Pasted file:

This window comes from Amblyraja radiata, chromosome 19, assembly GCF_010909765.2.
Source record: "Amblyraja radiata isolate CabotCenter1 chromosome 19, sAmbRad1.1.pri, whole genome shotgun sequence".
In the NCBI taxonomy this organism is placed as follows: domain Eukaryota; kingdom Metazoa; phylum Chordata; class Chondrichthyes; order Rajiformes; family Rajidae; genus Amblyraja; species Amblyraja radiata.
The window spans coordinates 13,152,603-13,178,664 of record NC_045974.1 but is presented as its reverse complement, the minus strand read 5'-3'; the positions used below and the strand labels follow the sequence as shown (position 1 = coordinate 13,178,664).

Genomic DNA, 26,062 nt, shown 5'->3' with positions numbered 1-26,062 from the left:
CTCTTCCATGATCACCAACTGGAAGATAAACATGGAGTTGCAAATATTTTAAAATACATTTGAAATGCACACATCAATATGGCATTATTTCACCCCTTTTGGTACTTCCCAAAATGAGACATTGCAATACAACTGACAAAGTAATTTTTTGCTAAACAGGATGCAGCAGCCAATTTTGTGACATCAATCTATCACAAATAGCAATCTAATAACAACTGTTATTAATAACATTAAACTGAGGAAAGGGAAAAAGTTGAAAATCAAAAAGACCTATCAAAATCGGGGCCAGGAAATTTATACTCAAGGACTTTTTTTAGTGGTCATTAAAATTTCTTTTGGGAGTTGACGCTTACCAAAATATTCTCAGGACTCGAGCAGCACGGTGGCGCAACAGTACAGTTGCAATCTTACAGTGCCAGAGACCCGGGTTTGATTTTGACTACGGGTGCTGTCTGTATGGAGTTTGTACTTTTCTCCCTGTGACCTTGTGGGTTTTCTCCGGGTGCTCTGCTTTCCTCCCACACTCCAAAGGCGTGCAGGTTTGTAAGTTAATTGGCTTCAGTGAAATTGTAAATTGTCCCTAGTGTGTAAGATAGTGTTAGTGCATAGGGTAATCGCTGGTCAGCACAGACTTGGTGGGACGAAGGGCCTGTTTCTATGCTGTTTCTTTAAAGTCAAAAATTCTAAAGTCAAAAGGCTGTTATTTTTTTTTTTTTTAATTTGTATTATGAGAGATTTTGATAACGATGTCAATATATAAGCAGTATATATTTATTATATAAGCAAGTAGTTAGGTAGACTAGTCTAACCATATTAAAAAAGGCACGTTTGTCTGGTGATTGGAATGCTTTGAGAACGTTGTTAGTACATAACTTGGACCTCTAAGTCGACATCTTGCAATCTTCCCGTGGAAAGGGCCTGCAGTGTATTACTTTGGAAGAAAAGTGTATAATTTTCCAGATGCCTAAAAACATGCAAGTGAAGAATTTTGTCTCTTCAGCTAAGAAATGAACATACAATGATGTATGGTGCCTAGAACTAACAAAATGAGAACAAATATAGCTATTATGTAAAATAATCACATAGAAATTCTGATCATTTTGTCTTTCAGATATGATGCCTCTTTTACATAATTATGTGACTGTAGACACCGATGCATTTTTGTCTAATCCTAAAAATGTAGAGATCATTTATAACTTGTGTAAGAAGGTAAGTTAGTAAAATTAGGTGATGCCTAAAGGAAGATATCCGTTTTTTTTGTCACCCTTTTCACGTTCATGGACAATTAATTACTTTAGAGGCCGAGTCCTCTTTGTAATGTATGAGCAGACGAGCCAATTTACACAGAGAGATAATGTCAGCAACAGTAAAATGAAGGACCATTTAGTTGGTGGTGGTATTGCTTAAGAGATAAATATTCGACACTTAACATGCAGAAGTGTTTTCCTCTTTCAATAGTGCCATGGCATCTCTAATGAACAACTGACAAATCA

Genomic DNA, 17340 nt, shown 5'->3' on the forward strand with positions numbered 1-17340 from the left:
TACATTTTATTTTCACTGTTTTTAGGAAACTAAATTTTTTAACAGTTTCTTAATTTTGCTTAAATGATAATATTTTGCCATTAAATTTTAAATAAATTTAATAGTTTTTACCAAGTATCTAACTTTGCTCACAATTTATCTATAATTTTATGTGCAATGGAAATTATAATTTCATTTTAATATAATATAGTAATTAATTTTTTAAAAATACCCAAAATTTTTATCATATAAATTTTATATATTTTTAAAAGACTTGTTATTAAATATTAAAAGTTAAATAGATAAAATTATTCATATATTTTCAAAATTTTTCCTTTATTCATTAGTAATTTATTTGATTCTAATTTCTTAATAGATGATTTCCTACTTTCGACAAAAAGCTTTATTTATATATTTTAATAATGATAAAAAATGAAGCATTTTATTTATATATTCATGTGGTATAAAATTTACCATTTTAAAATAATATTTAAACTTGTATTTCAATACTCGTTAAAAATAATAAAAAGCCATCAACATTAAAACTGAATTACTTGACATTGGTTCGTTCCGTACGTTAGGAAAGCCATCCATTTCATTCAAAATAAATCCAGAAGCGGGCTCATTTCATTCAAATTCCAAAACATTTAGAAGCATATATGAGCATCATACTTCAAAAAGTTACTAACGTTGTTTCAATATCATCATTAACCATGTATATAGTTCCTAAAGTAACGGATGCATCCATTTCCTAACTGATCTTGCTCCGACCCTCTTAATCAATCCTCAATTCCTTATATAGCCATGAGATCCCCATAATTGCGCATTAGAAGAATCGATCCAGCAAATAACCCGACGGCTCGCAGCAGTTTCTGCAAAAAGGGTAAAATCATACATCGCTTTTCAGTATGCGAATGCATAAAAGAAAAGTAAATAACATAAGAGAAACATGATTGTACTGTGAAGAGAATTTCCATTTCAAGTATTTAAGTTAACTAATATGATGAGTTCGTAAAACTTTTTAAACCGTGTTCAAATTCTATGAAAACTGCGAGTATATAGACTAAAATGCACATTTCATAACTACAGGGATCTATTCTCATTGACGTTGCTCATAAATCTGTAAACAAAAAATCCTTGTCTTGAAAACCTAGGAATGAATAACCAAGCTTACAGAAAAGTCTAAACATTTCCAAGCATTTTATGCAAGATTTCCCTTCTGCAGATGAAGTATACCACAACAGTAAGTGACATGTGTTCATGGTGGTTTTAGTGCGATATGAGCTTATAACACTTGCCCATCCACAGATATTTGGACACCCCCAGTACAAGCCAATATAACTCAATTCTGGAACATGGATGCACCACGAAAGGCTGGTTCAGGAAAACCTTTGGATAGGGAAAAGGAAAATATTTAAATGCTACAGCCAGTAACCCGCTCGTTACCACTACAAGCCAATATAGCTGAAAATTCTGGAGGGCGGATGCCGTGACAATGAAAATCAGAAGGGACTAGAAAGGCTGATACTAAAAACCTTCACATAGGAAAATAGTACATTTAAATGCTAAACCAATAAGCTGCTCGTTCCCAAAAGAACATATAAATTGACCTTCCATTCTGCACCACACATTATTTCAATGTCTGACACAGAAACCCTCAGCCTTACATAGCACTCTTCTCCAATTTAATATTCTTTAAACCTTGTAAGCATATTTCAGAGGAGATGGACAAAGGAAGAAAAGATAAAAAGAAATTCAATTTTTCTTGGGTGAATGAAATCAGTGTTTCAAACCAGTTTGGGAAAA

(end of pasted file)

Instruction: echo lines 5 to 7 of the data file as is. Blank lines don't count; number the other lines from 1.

Genomic DNA, 26,062 nt, shown 5'->3' with positions numbered 1-26,062 from the left:
CTCTTCCATGATCACCAACTGGAAGATAAACATGGAGTTGCAAATATTTTAAAATACATTTGAAATGCACACATCAATATGGCATTATTTCACCCCTTTTGGTACTTCCCAAAATGAGACATTGCAATACAACTGACAAAGTAATTTTTTGCTAAACAGGATGCAGCAGCCAATTTTGTGACATCAATCTATCACAAATAGCAATCTAATAACAACTGTTATTAATAACATTAAACTGAGGAAAGGGAAAAAGTTGAAAATCAAAAAGACCTATCAAAATCGGGGCCAGGAAATTTATACTCAAGGACTTTTTTTAGTGGTCATTAAAATTTCTTTTGGGAGTTGACGCTTACCAAAATATTCTCAGGACTCGAGCAGCACGGTGGCGCAACAGTACAGTTGCAATCTTACAGTGCCAGAGACCCGGGTTTGATTTTGACTACGGGTGCTGTCTGTATGGAGTTTGTACTTTTCTCCCTGTGACCTTGTGGGTTTTCTCCGGGTGCTCTGCTTTCCTCCCACACTCCAAAGGCGTGCAGGTTTGTAAGTTAATTGGCTTCAGTGAAATTGTAAATTGTCCCTAGTGTGTAAGATAGTGTTAGTGCATAGGGTAATCGCTGGTCAGCACAGACTTGGTGGGACGAAGGGCCTGTTTCTATGCTGTTTCTTTAAAGTCAAAAATTCTAAAGTCAAAAGGCTGTTATTTTTTTTTTTTTTAATTTGTATTATGAGAGATTTTGATAACGATGTCAATATATAAGCAGTATATATTTATTATATAAGCAAGTAGTTAGGTAGACTAGTCTAACCATATTAAAAAAGGCACGTTTGTCTGGTGATTGGAATGCTTTGAGAACGTTGTTAGTACATAACTTGGACCTCTAAGTCGACATCTTGCAATCTTCCCGTGGAAAGGGCCTGCAGTGTATTACTTTGGAAGAAAAGTGTATAATTTTCCAGATGCCTAAAAACATGCAAGTGAAGAATTTTGTCTCTTCAGCTAAGAAATGAACATACAATGATGTATGGTGCCTAGAACTAACAAAATGAGAACAAATATAGCTATTATGTAAAATAATCACATAGAAATTCTGATCATTTTGTCTTTCAGATATGATGCCTCTTTTACATAATTATGTGACTGTAGACACCGATGCATTTTTGTCTAATCCTAAAAATGTAGAGATCATTTATAACTTGTGTAAGAAGGTAAGTTAGTAAAATTAGGTGATGCCTAAAGGAAGATATCCGTTTTTTTTGTCACCCTTTTCACGTTCATGGACAATTAATTACTTTAGAGGCCGAGTCCTCTTTGTAATGTATGAGCAGACGAGCCAATTTACACAGAGAGATAATGTCAGCAACAGTAAAATGAAGGACCATTTAGTTGGTGGTGGTATTGCTTAAGAGATAAATATTCGACACTTAACATGCAGAAGTGTTTTCCTCTTTCAATAGTGCCATGGCATCTCTAATGAACAACTGACAAATCA

Genomic DNA, 17340 nt, shown 5'->3' on the forward strand with positions numbered 1-17340 from the left: